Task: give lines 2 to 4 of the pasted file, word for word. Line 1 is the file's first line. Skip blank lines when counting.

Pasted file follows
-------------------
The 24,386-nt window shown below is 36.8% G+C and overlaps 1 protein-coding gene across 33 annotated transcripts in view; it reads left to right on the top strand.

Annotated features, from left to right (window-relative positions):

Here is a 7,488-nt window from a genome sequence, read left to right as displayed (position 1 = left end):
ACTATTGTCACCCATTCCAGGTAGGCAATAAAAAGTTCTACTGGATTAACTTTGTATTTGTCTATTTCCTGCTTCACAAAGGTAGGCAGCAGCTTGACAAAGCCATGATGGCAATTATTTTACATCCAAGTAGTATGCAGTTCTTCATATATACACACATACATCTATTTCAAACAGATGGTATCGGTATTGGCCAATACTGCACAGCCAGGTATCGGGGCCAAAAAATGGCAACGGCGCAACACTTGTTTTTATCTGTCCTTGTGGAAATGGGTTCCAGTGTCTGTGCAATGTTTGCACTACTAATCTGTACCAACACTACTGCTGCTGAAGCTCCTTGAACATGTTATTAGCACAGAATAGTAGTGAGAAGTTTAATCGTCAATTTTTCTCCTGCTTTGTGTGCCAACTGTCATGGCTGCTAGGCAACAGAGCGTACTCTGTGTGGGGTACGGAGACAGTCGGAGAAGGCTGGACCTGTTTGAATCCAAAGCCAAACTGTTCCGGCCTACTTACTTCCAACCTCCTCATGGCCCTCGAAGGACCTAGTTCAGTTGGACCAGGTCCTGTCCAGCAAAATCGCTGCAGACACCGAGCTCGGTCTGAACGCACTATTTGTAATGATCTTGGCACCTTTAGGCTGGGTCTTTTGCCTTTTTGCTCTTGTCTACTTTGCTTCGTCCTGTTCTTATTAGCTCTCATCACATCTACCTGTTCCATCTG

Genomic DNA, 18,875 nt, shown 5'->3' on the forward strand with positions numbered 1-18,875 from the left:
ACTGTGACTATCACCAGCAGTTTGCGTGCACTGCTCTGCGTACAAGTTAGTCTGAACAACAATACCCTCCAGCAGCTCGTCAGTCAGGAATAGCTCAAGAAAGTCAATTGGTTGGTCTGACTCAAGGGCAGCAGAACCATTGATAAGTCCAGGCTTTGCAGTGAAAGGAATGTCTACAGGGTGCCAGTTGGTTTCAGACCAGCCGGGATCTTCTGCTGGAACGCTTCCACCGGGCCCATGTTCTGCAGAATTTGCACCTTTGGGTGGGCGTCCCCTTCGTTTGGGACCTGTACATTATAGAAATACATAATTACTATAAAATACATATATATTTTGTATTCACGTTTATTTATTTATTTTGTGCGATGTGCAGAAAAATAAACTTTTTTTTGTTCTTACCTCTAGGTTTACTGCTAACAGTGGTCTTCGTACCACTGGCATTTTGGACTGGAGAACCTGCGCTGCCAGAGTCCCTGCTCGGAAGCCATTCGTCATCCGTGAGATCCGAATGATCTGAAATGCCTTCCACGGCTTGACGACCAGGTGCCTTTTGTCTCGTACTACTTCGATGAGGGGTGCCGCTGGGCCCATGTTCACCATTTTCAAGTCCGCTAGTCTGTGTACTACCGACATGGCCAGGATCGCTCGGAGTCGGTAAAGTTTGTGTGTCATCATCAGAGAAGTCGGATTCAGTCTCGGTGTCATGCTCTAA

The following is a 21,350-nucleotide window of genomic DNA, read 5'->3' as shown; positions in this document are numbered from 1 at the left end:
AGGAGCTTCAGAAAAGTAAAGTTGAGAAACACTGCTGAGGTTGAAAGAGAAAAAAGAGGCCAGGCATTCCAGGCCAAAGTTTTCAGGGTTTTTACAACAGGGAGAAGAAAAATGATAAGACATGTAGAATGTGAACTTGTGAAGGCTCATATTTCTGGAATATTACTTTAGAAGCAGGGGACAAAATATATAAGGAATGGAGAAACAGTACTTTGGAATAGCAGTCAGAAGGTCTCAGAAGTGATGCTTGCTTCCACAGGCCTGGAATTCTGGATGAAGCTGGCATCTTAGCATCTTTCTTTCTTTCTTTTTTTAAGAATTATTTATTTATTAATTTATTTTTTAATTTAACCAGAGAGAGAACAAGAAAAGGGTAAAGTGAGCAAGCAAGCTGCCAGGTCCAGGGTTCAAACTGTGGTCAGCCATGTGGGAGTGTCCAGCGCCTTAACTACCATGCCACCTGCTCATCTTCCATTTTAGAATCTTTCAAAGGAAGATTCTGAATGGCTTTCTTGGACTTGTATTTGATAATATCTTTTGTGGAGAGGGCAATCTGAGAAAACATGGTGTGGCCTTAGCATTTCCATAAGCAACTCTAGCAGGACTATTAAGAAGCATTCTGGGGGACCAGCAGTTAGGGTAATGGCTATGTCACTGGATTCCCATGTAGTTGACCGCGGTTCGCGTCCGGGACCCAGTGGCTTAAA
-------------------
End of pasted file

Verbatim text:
Annotated features, from left to right (window-relative positions):

Here is a 7,488-nt window from a genome sequence, read left to right as displayed (position 1 = left end):
ACTATTGTCACCCATTCCAGGTAGGCAATAAAAAGTTCTACTGGATTAACTTTGTATTTGTCTATTTCCTGCTTCACAAAGGTAGGCAGCAGCTTGACAAAGCCATGATGGCAATTATTTTACATCCAAGTAGTATGCAGTTCTTCATATATACACACATACATCTATTTCAAACAGATGGTATCGGTATTGGCCAATACTGCACAGCCAGGTATCGGGGCCAAAAAATGGCAACGGCGCAACACTTGTTTTTATCTGTCCTTGTGGAAATGGGTTCCAGTGTCTGTGCAATGTTTGCACTACTAATCTGTACCAACACTACTGCTGCTGAAGCTCCTTGAACATGTTATTAGCACAGAATAGTAGTGAGAAGTTTAATCGTCAATTTTTCTCCTGCTTTGTGTGCCAACTGTCATGGCTGCTAGGCAACAGAGCGTACTCTGTGTGGGGTACGGAGACAGTCGGAGAAGGCTGGACCTGTTTGAATCCAAAGCCAAACTGTTCCGGCCTACTTACTTCCAACCTCCTCATGGCCCTCGAAGGACCTAGTTCAGTTGGACCAGGTCCTGTCCAGCAAAATCGCTGCAGACACCGAGCTCGGTCTGAACGCACTATTTGTAATGATCTTGGCACCTTTAGGCTGGGTCTTTTGCCTTTTTGCTCTTGTCTACTTTGCTTCGTCCTGTTCTTATTAGCTCTCATCACATCTACCTGTTCCATCTG